Healthcare use in four clinical areas is widely varied across Australia with patterns of medicine use also showing disparity.
<itals>The Third Australian Atlas of Healthcare Variation Report<itals> has highlighted medicine use for common groups of medicines in Australia as cause for concern – in particular, overuse of antibiotics in children and antipsychotics in those over 65.
The Atlas also reveals both overuse and underuse of certain procedures in paediatric and neonatal health, cardiac tests, thyroid investigations and treatments, and gastrointestinal investigations and treatments in different regions leading to potentially adverse outcomes for the youngest members of the community as well as older Australians.
Antimicrobials were found to be frequently prescribed inappropriately, particularly in children aged up to nine years, with those aged up to four showing the highest rate of antibiotic prescription. Overall, dispensing rates for antibiotics are triple those in similar countries.
Overuse of antibiotics potentially leads to changes in a child’s normal gut bacteria and an increased risk of a number of conditions in later years, including asthma, Crohn’s disease and weight gain.
The Atlas found a four-fold difference between the lowest and highest rates in PBS dispensing of proton pump inhibitor medicines (PPIs) for infants aged one year and under. As with antibiotics, PPIs can also adversely affect the gut bacteria, leading to increased risk of infections such as gastroenteritis and pneumonia and to food allergies.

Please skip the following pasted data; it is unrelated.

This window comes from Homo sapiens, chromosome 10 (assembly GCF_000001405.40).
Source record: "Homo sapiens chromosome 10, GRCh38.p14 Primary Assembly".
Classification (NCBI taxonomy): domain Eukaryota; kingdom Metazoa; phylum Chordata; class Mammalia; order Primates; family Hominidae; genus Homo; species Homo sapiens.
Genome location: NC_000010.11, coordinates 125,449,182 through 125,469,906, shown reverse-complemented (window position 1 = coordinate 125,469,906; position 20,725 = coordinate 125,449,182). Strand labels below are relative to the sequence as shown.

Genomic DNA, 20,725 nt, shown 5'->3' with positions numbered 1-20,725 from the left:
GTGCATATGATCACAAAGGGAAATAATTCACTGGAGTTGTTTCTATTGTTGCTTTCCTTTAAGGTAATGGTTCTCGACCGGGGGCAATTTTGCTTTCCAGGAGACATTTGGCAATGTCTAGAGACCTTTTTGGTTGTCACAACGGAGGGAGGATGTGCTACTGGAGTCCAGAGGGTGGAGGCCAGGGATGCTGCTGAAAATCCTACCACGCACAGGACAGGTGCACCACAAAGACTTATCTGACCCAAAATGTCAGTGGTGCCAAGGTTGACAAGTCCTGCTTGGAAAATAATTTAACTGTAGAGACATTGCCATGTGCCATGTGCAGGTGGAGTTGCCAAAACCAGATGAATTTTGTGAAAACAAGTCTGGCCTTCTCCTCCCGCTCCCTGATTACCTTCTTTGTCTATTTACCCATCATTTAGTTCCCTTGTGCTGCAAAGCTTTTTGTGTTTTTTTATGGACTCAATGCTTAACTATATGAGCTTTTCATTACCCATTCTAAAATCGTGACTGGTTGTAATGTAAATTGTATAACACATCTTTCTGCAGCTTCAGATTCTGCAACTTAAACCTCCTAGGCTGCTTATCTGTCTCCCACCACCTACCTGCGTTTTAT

The Atlas revealed that, in some areas, one in five planned births were before 37 weeks with no clear indication. Caesarean sections increase short-term risk to babies and emerging evidence also links early births to an increased risk of long-term developmental problems such as poorer school performance and ADHD.
Wide variations in numbers of two of the most common medical procedures performed in Australia – gastroscopy and colonoscopy – were identified, showing a clear anomaly between cancer burden and use of investigations for gastrointestinal diseases in Australia, indicating that gastroscopy may be substantially overused.
“While some variation in healthcare use by area is expected given the needs of different populations, wide variations can be a sign that some people are getting healthcare that they don’t need, while others may be missing out on the healthcare that they do need,” Australian Commission on Safety and Quality in Health Clinical Director Professor Anne Duggan said.
“The Atlas ensures that we keep Australia’s healthcare system one of the best in the world by helping us deliver the right care, for the right person, at the right time.
“The data and recommendations in this Atlas will be used by clinicians, consumers, policymakers, and researchers across Australia to deliver important improvements in healthcare.”
The full report is available at: https://www.safetyandquality.gov.au/Atlas/